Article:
Dave Fulton
Dave Fulton

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Dave Fulton "...Based On A True Story", The Stand V, 3-28 August, £9(£8)

Comedy at the Fringe: Dave Fulton

Dave Fulton is the kind of American comic we love in Britain, with a filthy mouth and a belly full of fire
Feature by Bernard O'Leary.
Published 04 August 2011

Instead of freaking out about the Fringe, Dave Fulton is concentrating on the short movie he’s just directed. His friends Omid Djalili and Michael Smiley star and Fulton wrote the script. “It’s about a robbery at a 24-hour petrol station,” he says. “I wanted to play against types so Michael is the guy behind the counter and Omid is robbing it. They’re amazing to work with. They just blazed it, man.”

Well, that’s all very well and good, but why isn’t he consumed by pre-Fringe panic like every other comedian in the world? “I’m looking forward to doing my show,” he says calmly, “but when you’ve been around as long as I have, you realise that a shitty Edinburgh is not going to end your career.” Although he is courting the media in Edinburgh, and promises that anyone reviewing him will get a free hat. It will have HEY FUCKER emblazoned across it, but Fulton promises that’s not meant in a mean way. “I call everyone fucker. It’s like the way you might say ‘hey mate’.”

Fulton is the kind of American comic we love in Britain, with a filthy mouth and a belly full of fire. Originally from Idaho, he’s a long-standing regular on the British club circuit and makes odd appearances on things like Never Mind The Buzzcocks, although he’s ambivalent about the British panel show phenomenon. “I auditioned for Mock The Week a long, long time ago,” he says. “I went in and everybody had their scripts and pre-written jokes, and I’m like ‘Come on man, let’s work off the cuff here. It’s just an audition, let’s fuck around a little’. They didn’t pick me.”

It’s typical of a guy who’s not as desperate to climb the mountain of comedy success as other acts.  He’s in no hurry to go on a big solo tour, instead preferring to ride his chopper around Britain to play at clubs. “There’s a real camaraderie when you work the clubs,” he says, “I don’t think a lot of comics who are quick to get on tour are experiencing that.”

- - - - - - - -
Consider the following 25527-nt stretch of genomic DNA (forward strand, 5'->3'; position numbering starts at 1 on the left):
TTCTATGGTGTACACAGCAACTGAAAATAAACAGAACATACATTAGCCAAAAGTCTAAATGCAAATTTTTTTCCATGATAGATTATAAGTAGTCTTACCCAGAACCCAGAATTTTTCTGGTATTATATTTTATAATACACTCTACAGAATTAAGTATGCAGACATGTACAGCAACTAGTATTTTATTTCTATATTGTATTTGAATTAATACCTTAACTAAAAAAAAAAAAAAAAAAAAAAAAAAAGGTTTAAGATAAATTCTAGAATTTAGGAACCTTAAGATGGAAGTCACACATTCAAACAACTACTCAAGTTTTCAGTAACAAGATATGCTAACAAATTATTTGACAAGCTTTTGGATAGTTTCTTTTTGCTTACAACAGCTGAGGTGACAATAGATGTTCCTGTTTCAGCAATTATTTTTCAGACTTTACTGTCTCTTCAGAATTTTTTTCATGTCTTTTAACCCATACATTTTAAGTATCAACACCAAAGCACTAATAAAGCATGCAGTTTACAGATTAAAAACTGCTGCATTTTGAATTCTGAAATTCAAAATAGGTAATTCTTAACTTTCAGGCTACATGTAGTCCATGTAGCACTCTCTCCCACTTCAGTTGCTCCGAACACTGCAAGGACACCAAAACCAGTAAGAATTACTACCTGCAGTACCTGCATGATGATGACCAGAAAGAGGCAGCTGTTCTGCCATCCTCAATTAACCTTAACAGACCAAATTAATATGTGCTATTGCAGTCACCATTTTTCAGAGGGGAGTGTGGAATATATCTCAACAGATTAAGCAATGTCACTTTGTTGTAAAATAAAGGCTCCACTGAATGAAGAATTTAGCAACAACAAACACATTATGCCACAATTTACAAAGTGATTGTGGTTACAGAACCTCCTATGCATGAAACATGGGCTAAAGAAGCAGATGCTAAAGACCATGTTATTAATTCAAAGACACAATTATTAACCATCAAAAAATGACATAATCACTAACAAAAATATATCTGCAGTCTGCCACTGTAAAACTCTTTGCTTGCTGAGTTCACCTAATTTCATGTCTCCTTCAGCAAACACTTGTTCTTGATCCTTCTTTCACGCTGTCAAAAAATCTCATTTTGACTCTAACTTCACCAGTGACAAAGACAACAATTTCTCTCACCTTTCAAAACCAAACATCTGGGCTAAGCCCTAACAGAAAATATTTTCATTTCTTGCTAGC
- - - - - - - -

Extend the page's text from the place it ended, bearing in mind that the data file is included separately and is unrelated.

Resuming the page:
This laidback attitude recently got him into trouble with Fosters, one of the biggest sponsors in British comedy. “I was playing a gig for them in Fulham and I asked for a bottle of Fosters to take on stage. They only had it in pints and I don’t drink pints at gigs, so I went on stage with a bottle of Heineken and said, ‘I’m drinking this because I don’t suck corporate cock’.”

It was a gag (Heineken owns Fosters) but the sponsors didn’t see the funny side and have said they won’t use him again. “People said to me afterwards, ‘why didn’t you use some common sense?’ and I’m like, ‘When did common sense become a part of comedy?’ Lenny Bruce must have done a quick quarter-turn in his grave at that. I tell people at my show that the only dick I’m going to suck is my own, and I can’t reach.”

Most of Fulton’s show will be stories about his life, and it’s been quite a life.  Almost dying in an avalanche last year; a spell as a drug dealer; being charged on suspicion of terrorism; you start to see why he doesn’t stress about the little things.

“I’m an old-school comic, you know? I’m not going to come up there with animations or short films about my exploits, I just tell my stories and chat with the audience. I’m on really late after some great comedians, so hopefully some of the audience members will pass out and still be there for my show.”

And will he still be allowing the sale of Fosters at his gig?

“Actually, I like the beer. That’s something I guess. At least I didn’t say their beer was shit.”